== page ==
Mangroves, essential for the future

Louvain Coopération
27 July 2018
On 22 May 2018, the United Nations General Assembly recognised the importance of biodiversity conservation. Today, our natural areas and their diversity are ever more threatened. Mangroves, which are among the richest ecosystems on the planet, are particularly endangered. In Madagascar, the local populations are also desperately dependent on them.

Threatened by human activity, biodiversity is vital for our ecosystems to be able to operate properly. It maintains their equilibrium and their resistance to disruptions, made all the more essential in a context of accelerating climate change. Mangroves play a very specific role in protecting diversity, but, since 1980, 20% of their total surface area has been lost. These forests, that grow along the coasts, are in fact the ecosystem that absorbs most of the world’s CO2. A storehouse of medicinal plants, they are also home to an extraordinary fauna; fish attracted by the wealth of nutrients in this biotype, but also molluscs, birds, mammals and insects. The East Indian mangroves hide Bengal tigers, while in South America, red ibis can be found and endemic species such as the critically-endangered osprey live in Madagascar.

Mangroves also filter pollution and form a natural barrier against storms and land erosion. An absolutely vital role on the tropical island of Madagascar which suffers from violent climate changes. Between 3,000 and 4,000 km2 of its coasts are covered by these forests, mainly in the west of the country. Unfortunately, these natural areas are threatened, not only by climate change, but particularly by human activities.

These mangrove forests, that grow along the coasts, are in fact the ecosystem that absorbs most of the world’s CO2. However,.since 1980, 20% of their total surface area has been lost.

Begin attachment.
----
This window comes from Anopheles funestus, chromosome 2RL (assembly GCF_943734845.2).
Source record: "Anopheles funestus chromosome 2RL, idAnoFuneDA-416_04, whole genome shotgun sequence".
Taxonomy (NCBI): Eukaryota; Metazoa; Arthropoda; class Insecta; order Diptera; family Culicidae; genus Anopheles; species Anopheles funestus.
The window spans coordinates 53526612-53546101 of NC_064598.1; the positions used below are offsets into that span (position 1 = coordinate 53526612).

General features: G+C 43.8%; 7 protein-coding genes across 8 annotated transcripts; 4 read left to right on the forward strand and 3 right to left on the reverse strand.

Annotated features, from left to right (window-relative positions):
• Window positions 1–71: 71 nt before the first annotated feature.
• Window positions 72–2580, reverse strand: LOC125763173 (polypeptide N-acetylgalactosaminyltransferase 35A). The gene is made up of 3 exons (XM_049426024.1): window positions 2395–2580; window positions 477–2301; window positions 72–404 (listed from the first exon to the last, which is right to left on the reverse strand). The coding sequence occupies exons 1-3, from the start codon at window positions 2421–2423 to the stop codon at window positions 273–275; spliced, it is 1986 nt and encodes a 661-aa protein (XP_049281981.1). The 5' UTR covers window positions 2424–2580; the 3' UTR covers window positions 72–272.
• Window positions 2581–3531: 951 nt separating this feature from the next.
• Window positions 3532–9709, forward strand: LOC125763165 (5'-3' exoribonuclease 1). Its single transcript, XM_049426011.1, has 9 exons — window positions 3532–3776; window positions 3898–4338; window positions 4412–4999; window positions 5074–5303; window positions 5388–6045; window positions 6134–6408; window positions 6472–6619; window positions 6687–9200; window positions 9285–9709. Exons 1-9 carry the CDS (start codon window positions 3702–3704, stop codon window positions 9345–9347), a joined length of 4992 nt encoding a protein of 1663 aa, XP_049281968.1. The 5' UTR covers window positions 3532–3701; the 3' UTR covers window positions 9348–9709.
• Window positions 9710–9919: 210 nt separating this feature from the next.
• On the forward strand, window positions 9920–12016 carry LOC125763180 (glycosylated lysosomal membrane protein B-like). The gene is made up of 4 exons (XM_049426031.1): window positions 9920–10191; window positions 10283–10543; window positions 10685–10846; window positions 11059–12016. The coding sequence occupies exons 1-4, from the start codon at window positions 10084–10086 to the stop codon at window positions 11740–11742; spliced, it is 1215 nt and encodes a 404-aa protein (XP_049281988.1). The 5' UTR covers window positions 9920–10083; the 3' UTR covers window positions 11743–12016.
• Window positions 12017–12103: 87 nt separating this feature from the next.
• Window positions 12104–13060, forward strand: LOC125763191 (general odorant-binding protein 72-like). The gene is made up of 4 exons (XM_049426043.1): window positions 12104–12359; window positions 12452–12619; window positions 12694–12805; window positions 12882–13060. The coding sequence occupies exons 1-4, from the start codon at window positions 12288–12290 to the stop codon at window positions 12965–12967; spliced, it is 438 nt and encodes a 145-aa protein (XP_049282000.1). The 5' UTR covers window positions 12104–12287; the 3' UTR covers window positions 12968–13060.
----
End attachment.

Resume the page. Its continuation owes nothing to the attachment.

Responsibly managing the environment

In the Menabe region of Madagascar, repeated droughts have led to large migrations to the coast, exacerbating an already considerable demographic pressure. The region's mangrove forests have been cleared to make way for crops (rice paddies, sugar cane, prawns, etc.) but also to use their wood for heating or building. However, the population is also highly dependent on the mangrove's fishing and timber resources which are threatened by over-exploitation and the destruction of their habitat.

The NGO, Louvain Coopération has been present in the Menabe region since 2006. Working primarily to improve food security and economic development, the members of the NGO quickly realised that the future of the populations was strongly linked to the mangroves, damaged by this same population. It was therefore impossible to improve fisheries management without looking to protect the mangroves. Thus, with the local authorities, 11 temporary fishing reserves were created and several hectares of mangroves were also planted or restored.

Working primarily to improve food security and economic development, the members of the NGO Louvain Coopération quickly realised that the future of the populations was strongly linked to the mangroves, damaged by this same population. 

Two persons in a sailboat sail near a mangrove in Madagascar
© Louvain Coopération

A participatory approach

The population's participation is essential, not only to ensure the project's sustainability but also due to the knowledge that it can bring. The Malagasy communities therefore define the location of the fishing reserves or mangrove areas to be restored. The elders are very good advisors; remembering the location of the endangered mangroves, where here and there a few plants are left over. The active involvement of the village chiefs, the authorities and respect for traditions are other conditions required for the project's success. The results are encouraging and motivate the population. People are introduced to the roles and functions of the mangrove ecosystem, but also learn by doing; they collect the plants, sort them and plant them at low tide. The forest's growth is then monitored closely by the local authorities and the communities. In 2017, 15.07 hectares of mangrove forests were reforested or restored, involving over 650 inhabitants.

 

Continuing to promote biodiversity

This experience in Madagascar is also enabling Louvain Coopération to help build an academic expertise in mangroves among the four French-speaking university NGOs that work hand in hand on the Uni4COOP project (bringing together the ADG, FUCID, Louvain Coopération and ULB-Coopération). Good practices can then be shared between the different communities living in the mangroves and the deltas of Senegal, Benin, Togo and Madagascar and they can be given the resources to build new knowledge together.

Forests Biodiversity Madagascar
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